At the beginning of 2021, DNB will commission an independent study into a socially efficient and secure cash infrastructure in the medium term with a structurally lower societal use of cash. Two reasons for this are the COVID-19 crisis, which has further reduced – at least temporarily – cash use, and the security problems caused by explosive attacks on ATMs. The study will be completed by the middle of 2021. The outcome may provide a basis for revising the agreements made in the Forum about the availability and acceptance of cash. 

Migration to strong customer authentication when paying online purchases

The Forum has been informed about the progress of the migration of the parties involved (banks, acquirers and online retailers) to meet the PSD2 strong customer – or two-factor – authentication requirement for online card payments by the end of 2020. This means that two out of three authentication requirements relating to possession, knowledge and biometrics must be met when making payments. In the Netherlands, this will particularly affect online credit card payments, since debit card payments and iDEAL already comply with the two-factor authentication requirement. Through intensive cooperation via the Dutch Payments Association, the parties involved aim to complete the infrastructural changes before the legal deadline of 31 December 2020. At the same time, it is important for online retailers and consumers that online purchases with credit cards are able to continue smoothly in the upcoming busy December month. Many online retailers have not yet activated strong customer authentication for online credit card payments, but around 90% indicate that they are ready to do so.

DNB and the Eurosystem explore the possibilities for a digital euro

DNB, the other euro area national central banks and the European Central Bank (ECB) - collectively referred to as the Eurosystem - have identified opportunities for a digital euro (central bank digital currency). This is in addition to cash (physical banknotes and coins), also in order to ensure the future accessibility of public money – certainly in countries where the use of cash is rapidly decreasing, such as the Netherlands.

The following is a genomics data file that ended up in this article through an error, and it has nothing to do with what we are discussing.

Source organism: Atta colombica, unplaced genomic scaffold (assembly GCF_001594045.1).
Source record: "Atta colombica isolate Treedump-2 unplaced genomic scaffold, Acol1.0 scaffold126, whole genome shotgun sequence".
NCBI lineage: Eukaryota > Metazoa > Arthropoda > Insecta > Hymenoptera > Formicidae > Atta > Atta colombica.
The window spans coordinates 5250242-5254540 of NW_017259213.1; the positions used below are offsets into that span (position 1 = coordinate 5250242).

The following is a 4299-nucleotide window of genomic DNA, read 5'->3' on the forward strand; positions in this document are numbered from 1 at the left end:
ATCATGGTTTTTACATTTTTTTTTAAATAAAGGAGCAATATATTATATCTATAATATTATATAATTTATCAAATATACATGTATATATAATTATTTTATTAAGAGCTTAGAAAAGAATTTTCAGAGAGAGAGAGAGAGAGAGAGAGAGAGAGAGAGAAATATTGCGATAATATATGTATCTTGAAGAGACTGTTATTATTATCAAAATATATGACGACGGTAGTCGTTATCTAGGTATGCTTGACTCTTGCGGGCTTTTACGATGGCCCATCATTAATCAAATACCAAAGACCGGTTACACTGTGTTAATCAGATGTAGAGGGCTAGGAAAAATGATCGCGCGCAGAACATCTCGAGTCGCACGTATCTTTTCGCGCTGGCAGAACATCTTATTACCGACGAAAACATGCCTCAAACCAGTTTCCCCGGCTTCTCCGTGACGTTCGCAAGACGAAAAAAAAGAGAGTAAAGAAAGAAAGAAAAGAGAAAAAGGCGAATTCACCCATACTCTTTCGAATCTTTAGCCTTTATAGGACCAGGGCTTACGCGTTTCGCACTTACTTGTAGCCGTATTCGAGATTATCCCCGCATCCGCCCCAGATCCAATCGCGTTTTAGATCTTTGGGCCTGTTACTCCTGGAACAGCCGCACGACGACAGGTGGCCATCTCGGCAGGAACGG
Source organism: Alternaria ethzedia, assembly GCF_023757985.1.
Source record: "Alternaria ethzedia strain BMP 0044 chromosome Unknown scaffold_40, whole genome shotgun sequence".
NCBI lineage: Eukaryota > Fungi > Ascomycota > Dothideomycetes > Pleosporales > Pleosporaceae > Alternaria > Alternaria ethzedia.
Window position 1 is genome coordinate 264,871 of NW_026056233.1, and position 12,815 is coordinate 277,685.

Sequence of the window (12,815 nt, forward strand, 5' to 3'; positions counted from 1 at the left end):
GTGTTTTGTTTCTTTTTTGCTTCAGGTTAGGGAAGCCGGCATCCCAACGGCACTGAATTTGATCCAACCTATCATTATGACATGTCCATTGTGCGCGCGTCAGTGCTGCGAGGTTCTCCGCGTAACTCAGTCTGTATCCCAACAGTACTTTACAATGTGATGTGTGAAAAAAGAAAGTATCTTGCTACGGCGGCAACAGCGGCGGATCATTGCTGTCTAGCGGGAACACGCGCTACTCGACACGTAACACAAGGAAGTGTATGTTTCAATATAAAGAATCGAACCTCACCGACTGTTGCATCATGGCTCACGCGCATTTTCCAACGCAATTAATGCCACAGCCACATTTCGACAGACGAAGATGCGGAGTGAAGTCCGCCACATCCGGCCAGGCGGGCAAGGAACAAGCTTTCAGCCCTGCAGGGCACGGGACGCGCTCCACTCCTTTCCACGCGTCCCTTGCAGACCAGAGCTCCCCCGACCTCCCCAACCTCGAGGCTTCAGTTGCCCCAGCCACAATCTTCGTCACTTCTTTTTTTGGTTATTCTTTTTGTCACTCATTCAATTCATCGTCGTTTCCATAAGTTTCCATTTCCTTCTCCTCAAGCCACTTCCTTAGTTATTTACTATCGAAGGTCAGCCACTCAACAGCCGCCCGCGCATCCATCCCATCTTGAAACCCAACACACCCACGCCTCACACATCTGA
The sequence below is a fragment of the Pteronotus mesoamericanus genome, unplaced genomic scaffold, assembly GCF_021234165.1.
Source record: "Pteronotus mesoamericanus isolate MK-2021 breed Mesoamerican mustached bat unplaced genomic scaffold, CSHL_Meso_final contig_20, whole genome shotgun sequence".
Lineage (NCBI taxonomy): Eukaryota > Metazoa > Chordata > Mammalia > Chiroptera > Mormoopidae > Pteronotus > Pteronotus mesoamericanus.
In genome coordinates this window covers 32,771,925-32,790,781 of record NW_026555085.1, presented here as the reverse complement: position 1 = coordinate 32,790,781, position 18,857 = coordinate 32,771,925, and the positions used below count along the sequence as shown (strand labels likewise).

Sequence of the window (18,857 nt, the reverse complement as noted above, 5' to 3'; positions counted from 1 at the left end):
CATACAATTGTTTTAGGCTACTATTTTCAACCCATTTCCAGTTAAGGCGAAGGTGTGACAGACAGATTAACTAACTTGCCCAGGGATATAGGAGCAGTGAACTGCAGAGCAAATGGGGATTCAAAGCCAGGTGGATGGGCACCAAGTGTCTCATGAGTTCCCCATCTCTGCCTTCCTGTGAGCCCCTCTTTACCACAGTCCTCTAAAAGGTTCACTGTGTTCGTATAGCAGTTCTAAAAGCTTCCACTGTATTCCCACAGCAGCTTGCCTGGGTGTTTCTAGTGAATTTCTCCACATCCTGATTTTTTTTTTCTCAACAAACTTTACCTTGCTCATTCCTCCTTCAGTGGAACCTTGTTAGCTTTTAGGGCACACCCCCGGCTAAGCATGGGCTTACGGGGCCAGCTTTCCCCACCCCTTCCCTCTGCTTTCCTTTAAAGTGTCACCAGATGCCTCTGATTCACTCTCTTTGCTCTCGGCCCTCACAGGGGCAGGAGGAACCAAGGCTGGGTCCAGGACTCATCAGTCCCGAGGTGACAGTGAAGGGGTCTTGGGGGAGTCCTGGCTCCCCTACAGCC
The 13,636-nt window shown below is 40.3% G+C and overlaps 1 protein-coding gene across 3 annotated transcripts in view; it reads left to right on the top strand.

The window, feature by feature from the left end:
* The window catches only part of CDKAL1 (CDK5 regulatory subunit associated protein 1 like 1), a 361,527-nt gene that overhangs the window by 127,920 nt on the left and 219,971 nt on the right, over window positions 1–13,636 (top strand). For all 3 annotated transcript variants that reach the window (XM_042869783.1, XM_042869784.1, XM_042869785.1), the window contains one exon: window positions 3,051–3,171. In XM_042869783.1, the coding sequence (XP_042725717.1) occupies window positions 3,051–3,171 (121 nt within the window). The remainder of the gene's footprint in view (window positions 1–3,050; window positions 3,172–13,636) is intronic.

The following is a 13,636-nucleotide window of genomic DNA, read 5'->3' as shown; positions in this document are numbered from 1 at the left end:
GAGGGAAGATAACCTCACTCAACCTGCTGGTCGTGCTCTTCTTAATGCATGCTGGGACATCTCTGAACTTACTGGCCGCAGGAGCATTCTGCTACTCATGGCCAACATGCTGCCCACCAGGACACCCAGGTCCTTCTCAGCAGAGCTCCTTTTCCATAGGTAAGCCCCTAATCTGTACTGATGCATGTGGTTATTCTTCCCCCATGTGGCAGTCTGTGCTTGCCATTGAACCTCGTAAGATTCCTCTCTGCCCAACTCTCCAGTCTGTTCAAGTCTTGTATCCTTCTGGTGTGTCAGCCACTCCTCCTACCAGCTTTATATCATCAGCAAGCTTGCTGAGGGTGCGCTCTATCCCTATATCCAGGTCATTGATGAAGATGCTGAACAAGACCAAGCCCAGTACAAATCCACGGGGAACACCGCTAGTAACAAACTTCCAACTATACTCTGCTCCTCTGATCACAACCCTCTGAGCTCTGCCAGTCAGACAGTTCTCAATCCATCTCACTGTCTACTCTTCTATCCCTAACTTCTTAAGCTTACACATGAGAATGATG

Under ECB coordination, DNB and a number of other euro area national central banks have started the first experiments and policy and behavioural studies in this area. For example, options are being developed for the design of the digital euro. In mid-2021 the Eurosystem will decide whether and when to launch an official digital euro project. The members of the Forum have been called upon to respond to the ECB's market consultation (due to end on 12 January 2021) on the digital euro. In addition, in the first months of 2021, DNB will contact the relevant Dutch market stakeholders – including the members of the Forum – to consult and inform them further.

Forum members inform the interest groups they represent about fraudulent request-to-pay messages and bank helpdesk scams

The MOB is concerned about the recent increase in the number of fraudulent request-to-pay messages (also known as WhatsApp fraud), bank help desk scams (spoofing) and phishing and smishing. The members of the Forum representing consumers and entrepreneurs have pledged to inform the interest groups they represent about these types of fraud. Coulance policy to compensate victims of these types of fraud varies per bank.  This leads to a lack of understanding when one bank compensates consumers for the loss they have suffered in certain cases out of courtesy, while another bank does not. The Dutch Minister of Finance will discuss this issue with the banks. The banks have indicated to inform the Forum of possible developments in their coulance policy to compensate victims of these types of fraud.

The National Forum on the Payment System seeks to improve the safety, reliability, accessibility and efficiency of the Dutch payment system. It brings together a broad base of representatives from providers and users of payment services. It is chaired by DNB. For more information, please contact DNB press officer Herman Lutke Schipholt (+31 6 524 96 900).

Tussenrapportage bereikbaarheid geldautomaten en afstortfaciliteiten 2020